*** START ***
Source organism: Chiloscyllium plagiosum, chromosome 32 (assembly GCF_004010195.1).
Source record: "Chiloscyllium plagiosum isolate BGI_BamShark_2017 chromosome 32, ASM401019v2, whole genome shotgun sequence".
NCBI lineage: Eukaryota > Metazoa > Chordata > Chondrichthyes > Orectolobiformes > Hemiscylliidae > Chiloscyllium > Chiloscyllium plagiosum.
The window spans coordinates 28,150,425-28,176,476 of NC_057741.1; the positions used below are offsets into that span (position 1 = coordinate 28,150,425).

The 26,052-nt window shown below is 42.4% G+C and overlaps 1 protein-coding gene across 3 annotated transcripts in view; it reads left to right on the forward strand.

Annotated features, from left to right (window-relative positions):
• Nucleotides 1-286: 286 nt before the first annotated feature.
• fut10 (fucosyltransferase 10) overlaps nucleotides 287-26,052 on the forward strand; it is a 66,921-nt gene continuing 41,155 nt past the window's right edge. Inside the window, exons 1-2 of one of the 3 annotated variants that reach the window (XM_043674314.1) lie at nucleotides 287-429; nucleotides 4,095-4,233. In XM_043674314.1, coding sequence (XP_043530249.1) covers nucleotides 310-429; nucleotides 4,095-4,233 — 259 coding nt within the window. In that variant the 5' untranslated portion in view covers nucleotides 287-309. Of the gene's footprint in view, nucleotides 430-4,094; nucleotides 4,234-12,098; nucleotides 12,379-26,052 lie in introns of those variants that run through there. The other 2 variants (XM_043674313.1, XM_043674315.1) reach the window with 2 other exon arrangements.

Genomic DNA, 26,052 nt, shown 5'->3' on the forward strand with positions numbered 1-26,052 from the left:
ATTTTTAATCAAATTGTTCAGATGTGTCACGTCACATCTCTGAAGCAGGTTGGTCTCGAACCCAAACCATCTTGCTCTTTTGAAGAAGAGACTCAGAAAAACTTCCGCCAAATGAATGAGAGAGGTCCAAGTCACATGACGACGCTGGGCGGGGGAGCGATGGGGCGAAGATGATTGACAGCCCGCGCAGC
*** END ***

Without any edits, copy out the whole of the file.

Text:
Source organism: Chiloscyllium plagiosum, chromosome 32 (assembly GCF_004010195.1).
Source record: "Chiloscyllium plagiosum isolate BGI_BamShark_2017 chromosome 32, ASM401019v2, whole genome shotgun sequence".
NCBI lineage: Eukaryota > Metazoa > Chordata > Chondrichthyes > Orectolobiformes > Hemiscylliidae > Chiloscyllium > Chiloscyllium plagiosum.
The window spans coordinates 28,150,425-28,176,476 of NC_057741.1; the positions used below are offsets into that span (position 1 = coordinate 28,150,425).

The 26,052-nt window shown below is 42.4% G+C and overlaps 1 protein-coding gene across 3 annotated transcripts in view; it reads left to right on the forward strand.

Annotated features, from left to right (window-relative positions):
• Nucleotides 1-286: 286 nt before the first annotated feature.
• fut10 (fucosyltransferase 10) overlaps nucleotides 287-26,052 on the forward strand; it is a 66,921-nt gene continuing 41,155 nt past the window's right edge. Inside the window, exons 1-2 of one of the 3 annotated variants that reach the window (XM_043674314.1) lie at nucleotides 287-429; nucleotides 4,095-4,233. In XM_043674314.1, coding sequence (XP_043530249.1) covers nucleotides 310-429; nucleotides 4,095-4,233 — 259 coding nt within the window. In that variant the 5' untranslated portion in view covers nucleotides 287-309. Of the gene's footprint in view, nucleotides 430-4,094; nucleotides 4,234-12,098; nucleotides 12,379-26,052 lie in introns of those variants that run through there. The other 2 variants (XM_043674313.1, XM_043674315.1) reach the window with 2 other exon arrangements.

Genomic DNA, 26,052 nt, shown 5'->3' on the forward strand with positions numbered 1-26,052 from the left:
ATTTTTAATCAAATTGTTCAGATGTGTCACGTCACATCTCTGAAGCAGGTTGGTCTCGAACCCAAACCATCTTGCTCTTTTGAAGAAGAGACTCAGAAAAACTTCCGCCAAATGAATGAGAGAGGTCCAAGTCACATGACGACGCTGGGCGGGGGAGCGATGGGGCGAAGATGATTGACAGCCCGCGCAGC